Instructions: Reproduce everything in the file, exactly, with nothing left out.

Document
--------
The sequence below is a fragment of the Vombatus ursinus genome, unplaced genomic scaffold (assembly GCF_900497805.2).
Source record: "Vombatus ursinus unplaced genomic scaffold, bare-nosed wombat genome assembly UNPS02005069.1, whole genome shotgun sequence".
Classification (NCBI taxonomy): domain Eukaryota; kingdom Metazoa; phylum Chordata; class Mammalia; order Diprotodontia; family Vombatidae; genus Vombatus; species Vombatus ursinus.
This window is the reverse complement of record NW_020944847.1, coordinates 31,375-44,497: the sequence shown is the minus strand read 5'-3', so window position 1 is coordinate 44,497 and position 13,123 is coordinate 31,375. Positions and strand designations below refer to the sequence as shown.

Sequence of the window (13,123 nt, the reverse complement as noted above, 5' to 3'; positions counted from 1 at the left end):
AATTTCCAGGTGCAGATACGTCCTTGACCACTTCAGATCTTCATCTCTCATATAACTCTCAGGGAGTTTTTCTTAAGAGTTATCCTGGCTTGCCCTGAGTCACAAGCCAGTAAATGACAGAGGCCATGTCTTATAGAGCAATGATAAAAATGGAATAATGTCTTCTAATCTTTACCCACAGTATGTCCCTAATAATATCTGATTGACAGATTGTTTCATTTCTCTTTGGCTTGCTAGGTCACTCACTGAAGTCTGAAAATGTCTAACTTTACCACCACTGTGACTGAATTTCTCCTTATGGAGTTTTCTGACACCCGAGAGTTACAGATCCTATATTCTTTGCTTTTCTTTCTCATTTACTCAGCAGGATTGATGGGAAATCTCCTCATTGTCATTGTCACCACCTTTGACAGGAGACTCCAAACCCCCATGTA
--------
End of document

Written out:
The sequence below is a fragment of the Vombatus ursinus genome, unplaced genomic scaffold (assembly GCF_900497805.2).
Source record: "Vombatus ursinus unplaced genomic scaffold, bare-nosed wombat genome assembly UNPS02005069.1, whole genome shotgun sequence".
Classification (NCBI taxonomy): domain Eukaryota; kingdom Metazoa; phylum Chordata; class Mammalia; order Diprotodontia; family Vombatidae; genus Vombatus; species Vombatus ursinus.
This window is the reverse complement of record NW_020944847.1, coordinates 31,375-44,497: the sequence shown is the minus strand read 5'-3', so window position 1 is coordinate 44,497 and position 13,123 is coordinate 31,375. Positions and strand designations below refer to the sequence as shown.

Sequence of the window (13,123 nt, the reverse complement as noted above, 5' to 3'; positions counted from 1 at the left end):
AATTTCCAGGTGCAGATACGTCCTTGACCACTTCAGATCTTCATCTCTCATATAACTCTCAGGGAGTTTTTCTTAAGAGTTATCCTGGCTTGCCCTGAGTCACAAGCCAGTAAATGACAGAGGCCATGTCTTATAGAGCAATGATAAAAATGGAATAATGTCTTCTAATCTTTACCCACAGTATGTCCCTAATAATATCTGATTGACAGATTGTTTCATTTCTCTTTGGCTTGCTAGGTCACTCACTGAAGTCTGAAAATGTCTAACTTTACCACCACTGTGACTGAATTTCTCCTTATGGAGTTTTCTGACACCCGAGAGTTACAGATCCTATATTCTTTGCTTTTCTTTCTCATTTACTCAGCAGGATTGATGGGAAATCTCCTCATTGTCATTGTCACCACCTTTGACAGGAGACTCCAAACCCCCATGTA